Investing in Challenging Times

Tips for investing in challenging economic times

Good Advice for Hard Times

An economic downturn usually makes people more aware of the importance of saving and spending their money wisely.  Here are a few tips you can adopt to help you manage your money wisely during such periods.

 Pay off your debt

The repayment of debt is the best investment you can ever make. A downturn in the economy means fewer job opportunities, wage cuts, and rising unemployment. In order to protect yourself, it is wise to repair your personal balance sheet. Reduce your spending and use the money you save to reduce personal debt first (credit cards, overdrafts, loans), then your mortgage. Build a cash cushion to help meet unexpected bills or to cover expenditure if your income falls.

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Are you too young to plan for your retirement?

Many persons who are under 40 years old have not yet begun planning for retirement. However, is there such a thing as “too young to plan for retirement?” Does “the early bird catch the worm? The earlier you start to plan for retirement the more prepared and at ease you will ultimately be. Here are some helpful tips to help you grow your financial wealth and ensure that your retirement years will be well cushioned. Continue reading

How Do I Build An Investment Portfolio?

You should establish your investment strategy by deciding on the mix of investment products (assets) that you seek to purchase. The saying Don’t put your eggs in one basket” is very relevant to investing success. In building your investment portfolio you can spread your money across different classes of investments, including:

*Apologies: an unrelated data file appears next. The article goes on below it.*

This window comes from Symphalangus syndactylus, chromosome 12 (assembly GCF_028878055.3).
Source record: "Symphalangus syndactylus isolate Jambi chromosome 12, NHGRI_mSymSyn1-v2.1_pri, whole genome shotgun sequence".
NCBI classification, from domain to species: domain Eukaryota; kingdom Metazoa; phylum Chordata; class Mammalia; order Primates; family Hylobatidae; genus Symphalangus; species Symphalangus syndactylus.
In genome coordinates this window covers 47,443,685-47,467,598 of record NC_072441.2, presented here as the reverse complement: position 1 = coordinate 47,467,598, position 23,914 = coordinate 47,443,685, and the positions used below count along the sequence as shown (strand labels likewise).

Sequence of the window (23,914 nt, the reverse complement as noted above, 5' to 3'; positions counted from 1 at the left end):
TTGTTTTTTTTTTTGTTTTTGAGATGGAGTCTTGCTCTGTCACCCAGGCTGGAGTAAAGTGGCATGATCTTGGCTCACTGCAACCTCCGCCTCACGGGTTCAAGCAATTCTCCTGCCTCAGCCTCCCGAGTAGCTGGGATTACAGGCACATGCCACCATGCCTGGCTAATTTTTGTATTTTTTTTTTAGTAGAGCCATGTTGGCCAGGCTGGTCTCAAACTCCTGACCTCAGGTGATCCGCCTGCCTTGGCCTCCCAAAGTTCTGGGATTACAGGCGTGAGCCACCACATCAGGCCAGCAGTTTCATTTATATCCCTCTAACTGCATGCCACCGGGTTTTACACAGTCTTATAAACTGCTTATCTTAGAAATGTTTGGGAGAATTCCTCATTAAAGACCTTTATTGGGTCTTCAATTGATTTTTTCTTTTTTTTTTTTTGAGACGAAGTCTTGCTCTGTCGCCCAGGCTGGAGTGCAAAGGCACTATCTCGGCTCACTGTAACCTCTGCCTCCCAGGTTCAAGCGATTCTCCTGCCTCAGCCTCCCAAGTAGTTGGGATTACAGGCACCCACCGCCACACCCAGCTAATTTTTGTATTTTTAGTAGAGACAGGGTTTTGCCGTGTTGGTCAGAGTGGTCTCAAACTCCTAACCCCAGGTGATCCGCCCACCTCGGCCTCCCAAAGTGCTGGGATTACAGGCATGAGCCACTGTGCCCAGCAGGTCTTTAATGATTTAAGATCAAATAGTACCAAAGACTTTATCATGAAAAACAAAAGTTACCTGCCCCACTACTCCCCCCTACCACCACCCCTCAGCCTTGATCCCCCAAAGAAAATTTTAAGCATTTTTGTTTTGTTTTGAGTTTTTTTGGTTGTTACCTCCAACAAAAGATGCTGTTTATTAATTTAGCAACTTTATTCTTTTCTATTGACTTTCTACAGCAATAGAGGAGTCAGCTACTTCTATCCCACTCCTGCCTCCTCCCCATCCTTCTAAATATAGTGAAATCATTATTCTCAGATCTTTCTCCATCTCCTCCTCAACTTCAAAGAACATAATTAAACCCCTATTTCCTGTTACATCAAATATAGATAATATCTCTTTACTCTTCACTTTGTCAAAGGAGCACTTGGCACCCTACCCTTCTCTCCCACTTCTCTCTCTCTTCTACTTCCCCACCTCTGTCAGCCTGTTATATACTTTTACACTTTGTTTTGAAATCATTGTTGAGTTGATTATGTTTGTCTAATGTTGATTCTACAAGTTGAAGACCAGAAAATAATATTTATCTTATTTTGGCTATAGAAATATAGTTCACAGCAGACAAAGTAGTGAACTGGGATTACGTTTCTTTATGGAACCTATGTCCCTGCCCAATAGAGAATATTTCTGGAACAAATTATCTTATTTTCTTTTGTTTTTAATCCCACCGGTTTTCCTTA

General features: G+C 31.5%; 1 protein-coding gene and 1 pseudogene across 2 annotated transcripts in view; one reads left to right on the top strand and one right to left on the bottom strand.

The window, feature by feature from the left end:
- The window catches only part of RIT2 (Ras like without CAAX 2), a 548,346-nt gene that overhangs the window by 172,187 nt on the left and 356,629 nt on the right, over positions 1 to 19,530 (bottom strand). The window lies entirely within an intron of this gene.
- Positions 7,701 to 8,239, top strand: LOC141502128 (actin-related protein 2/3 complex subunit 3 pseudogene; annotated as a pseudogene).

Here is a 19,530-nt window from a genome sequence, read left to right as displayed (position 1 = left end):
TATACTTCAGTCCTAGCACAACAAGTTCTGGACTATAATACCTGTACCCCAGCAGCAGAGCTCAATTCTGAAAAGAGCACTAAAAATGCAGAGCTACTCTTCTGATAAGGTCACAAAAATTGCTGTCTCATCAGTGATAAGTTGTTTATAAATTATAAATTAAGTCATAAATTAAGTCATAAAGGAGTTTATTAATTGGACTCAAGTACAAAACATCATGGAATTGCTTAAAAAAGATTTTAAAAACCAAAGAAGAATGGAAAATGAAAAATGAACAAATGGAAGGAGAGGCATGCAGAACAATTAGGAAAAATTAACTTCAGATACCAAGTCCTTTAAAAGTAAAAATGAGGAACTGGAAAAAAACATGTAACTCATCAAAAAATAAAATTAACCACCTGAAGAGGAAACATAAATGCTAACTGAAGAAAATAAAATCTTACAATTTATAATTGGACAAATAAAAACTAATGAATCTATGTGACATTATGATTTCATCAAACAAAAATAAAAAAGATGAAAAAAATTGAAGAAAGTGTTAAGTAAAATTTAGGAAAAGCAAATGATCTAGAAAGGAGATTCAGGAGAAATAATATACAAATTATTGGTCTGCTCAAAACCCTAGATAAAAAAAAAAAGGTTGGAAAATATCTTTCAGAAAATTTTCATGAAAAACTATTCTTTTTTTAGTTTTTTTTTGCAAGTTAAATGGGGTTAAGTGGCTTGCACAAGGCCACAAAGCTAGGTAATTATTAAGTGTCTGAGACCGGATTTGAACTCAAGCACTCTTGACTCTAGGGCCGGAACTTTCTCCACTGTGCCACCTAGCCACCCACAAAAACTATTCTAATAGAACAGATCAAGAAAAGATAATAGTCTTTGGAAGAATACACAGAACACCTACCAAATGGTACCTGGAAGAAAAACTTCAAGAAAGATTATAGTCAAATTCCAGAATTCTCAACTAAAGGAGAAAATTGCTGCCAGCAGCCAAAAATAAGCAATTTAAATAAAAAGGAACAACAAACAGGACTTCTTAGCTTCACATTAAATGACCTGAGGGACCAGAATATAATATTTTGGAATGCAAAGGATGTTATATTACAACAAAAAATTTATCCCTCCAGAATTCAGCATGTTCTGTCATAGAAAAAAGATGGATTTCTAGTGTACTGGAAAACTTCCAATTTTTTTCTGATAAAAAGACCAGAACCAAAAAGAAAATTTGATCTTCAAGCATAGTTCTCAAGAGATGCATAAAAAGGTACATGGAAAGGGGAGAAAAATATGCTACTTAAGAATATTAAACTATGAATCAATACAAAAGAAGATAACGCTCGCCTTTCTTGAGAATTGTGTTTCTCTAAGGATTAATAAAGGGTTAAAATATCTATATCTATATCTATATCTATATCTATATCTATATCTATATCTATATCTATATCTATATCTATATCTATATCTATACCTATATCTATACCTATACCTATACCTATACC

1. Cash and Cash Equivalents 

  • High liquidity,easy to get your money when you need it
  • Provide lower return, but with almost no risk

Examples: Savings accounts, money market funds, and treasury bills. 

2. Fixed Income Investments 

  • Offer a fixed rate of return that doesn’t change
  • Provide a steady flow of income
  • Can lower your investment risk

Examples: Bonds, bond mutual funds

3. Equity Investments 

  • Buy a share of ownership in a company
  • Are riskier than fixed income investments
  • Offer the potential to make far more than a fixed income investment or cash equivalent

Future value is uncertain, and will be affected by:

  1. How well the company is doing now and its future growth
  2. News events specific to the company
  3. Economic trends

Examples: You can buy shares of an individual company’s stock, or buy units of a mutual fund that invests in the stocks of many companies.

To build your investment portfolio, choose from one or more of these asset classes to get the right balance of risk and return for you.

Remember, a well thought out asset mix is the key to your investment success. In most cases, when you mix your classes of investments, you reduce the risks associated with investing. 

What Is Insider Trading?